Anyway I was looking forward to reading his new one which is about a dentist – especially as I’ve just had £1000 worth of root canal and crown work done!

It started well. The main character, dentist Paul O’Rourke, narrates the whole book as a monologue and the following paragraph is from the second page:

A dentist is only half the doctor he claims to be. THat he’s also half mortician is the secret he keeps to himself. The ailing bits he tried to turn healthy again. The dead bits he just tried to make presentable. He bores a hole, clears the rot, fills the pit, and seals the hatch. He yanks the teeth, pours the mold, fits the fakes, and paints to match. Open cavities are the eye stones of skulls, and molars stand erect as tombstones.

Soon after though Paul starts rambling, and essentially he rambles his way through the whole book. About golf, the Red Sox, his love-life or lack of, and especially religion and the meaning of life.  For an atheist, he seems to want something to believe in – and when a departing client commits identity theft and starts posting religious comments, from the devout to the weird to the nasty in his name – the rest of the book gets obsessed by him wallowing in it.  I lasted until about page 75, and then very quickly skimmed my way through the rest.  I’m glad I didn’t bother.  The main character is so tedious.

If the book has one saving grace – it’s Betsy Conrad – Paul’s super-efficient dental hygienist. She’s sixty, a widow, a devout Catholic and all round good egg whose role is to constantly question Paul and keep him running on the right track.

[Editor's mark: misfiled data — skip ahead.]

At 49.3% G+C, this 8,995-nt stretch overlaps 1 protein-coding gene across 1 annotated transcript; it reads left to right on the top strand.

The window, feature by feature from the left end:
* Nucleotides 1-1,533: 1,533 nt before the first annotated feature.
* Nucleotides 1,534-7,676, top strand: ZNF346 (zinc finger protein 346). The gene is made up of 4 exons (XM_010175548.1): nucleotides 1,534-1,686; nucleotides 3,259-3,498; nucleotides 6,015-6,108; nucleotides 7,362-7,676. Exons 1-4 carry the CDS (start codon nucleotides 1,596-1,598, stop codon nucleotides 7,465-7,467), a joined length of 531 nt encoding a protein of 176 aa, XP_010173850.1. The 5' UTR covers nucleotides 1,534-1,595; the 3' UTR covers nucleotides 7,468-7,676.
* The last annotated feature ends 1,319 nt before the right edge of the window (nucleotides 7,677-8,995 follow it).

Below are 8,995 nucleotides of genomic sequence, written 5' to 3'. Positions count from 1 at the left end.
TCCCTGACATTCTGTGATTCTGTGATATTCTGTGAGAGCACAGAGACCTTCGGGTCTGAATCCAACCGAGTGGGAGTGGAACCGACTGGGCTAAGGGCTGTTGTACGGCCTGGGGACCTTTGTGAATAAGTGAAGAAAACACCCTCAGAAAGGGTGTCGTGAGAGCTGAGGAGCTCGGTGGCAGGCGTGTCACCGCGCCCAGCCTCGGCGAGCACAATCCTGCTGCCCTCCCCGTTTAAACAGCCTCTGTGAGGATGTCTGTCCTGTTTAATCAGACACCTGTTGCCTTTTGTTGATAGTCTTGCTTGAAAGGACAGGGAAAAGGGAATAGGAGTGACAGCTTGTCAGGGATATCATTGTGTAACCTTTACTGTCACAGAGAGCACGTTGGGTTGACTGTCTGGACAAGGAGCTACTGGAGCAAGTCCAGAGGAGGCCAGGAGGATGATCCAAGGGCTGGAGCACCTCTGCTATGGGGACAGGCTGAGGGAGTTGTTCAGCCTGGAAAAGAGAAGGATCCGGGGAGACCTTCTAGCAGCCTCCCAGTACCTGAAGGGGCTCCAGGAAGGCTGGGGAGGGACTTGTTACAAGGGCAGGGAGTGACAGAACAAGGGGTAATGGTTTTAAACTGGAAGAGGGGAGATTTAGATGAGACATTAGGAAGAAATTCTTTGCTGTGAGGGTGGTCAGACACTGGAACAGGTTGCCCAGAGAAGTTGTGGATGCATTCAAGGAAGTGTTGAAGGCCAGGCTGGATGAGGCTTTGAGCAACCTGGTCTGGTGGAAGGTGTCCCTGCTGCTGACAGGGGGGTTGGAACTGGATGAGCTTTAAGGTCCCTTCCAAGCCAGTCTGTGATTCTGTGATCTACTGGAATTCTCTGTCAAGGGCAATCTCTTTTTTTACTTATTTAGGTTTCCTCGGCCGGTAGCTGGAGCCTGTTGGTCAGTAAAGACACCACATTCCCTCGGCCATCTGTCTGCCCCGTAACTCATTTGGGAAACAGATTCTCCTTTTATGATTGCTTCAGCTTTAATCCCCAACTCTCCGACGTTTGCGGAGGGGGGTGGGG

I’d come out of the bathroom and she’d be standing right there, “I’ve been looking all over for you,” she’d say. “Where have you been?” I’d tell her the obvious, she’d say, “Why must you call it the Thunderbox?” I’d tell her, adding a few details , and she’d grow severe, she’d say, ‘”Please do not refer to what you do in the bathroom as ‘making the pope’s fountain.’ I know the pope is just a joke to you. I know the Catholic Church is nothing but a whetting stone for your wit. But I happen to hold the church in the highest regard, and though you can’t understand that, if you had any respect for me you would mind what you say about the pope.”

There are some really funny moments, and some passages that are brilliantly written particularly about work (again), but they get lost amongst all the psycho-babble about the meaning of life and finding yourself, and Paul being so self-centred. Ferris can write though, and I’ll certainly read more of him hoping that his best is yet to come.

P.S. I did like the epilogue though… (DNF)

For another take on this novel, see Rachel’s review at Book Snob

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Source: Publisher – Thank you!
To explore further on Amazon UK, please click below:

To Rise Again at a Decent Hour by Joshua Ferris, pub Penguin Viking, May 2014, Hardback 352 pages.

The TBR Triple Dog Dare update …

Triple Dog DareIt’s the start of March. Last year, when James launched this year’s TBR Dare, I gaily signed up again. I’ve participated all four years this has been running – and up til now been successful in only reading from my TBR piles between Jan 1 and Apr 1 – the full three months; the only exceptions being book group picks.

Sadly – well not actually! – this year I’ve fallen by the wayside. I’ve a new project, which is very exciting but is not ready to tell you about yet suffice it to say I’ve had to drop TBR reading for now.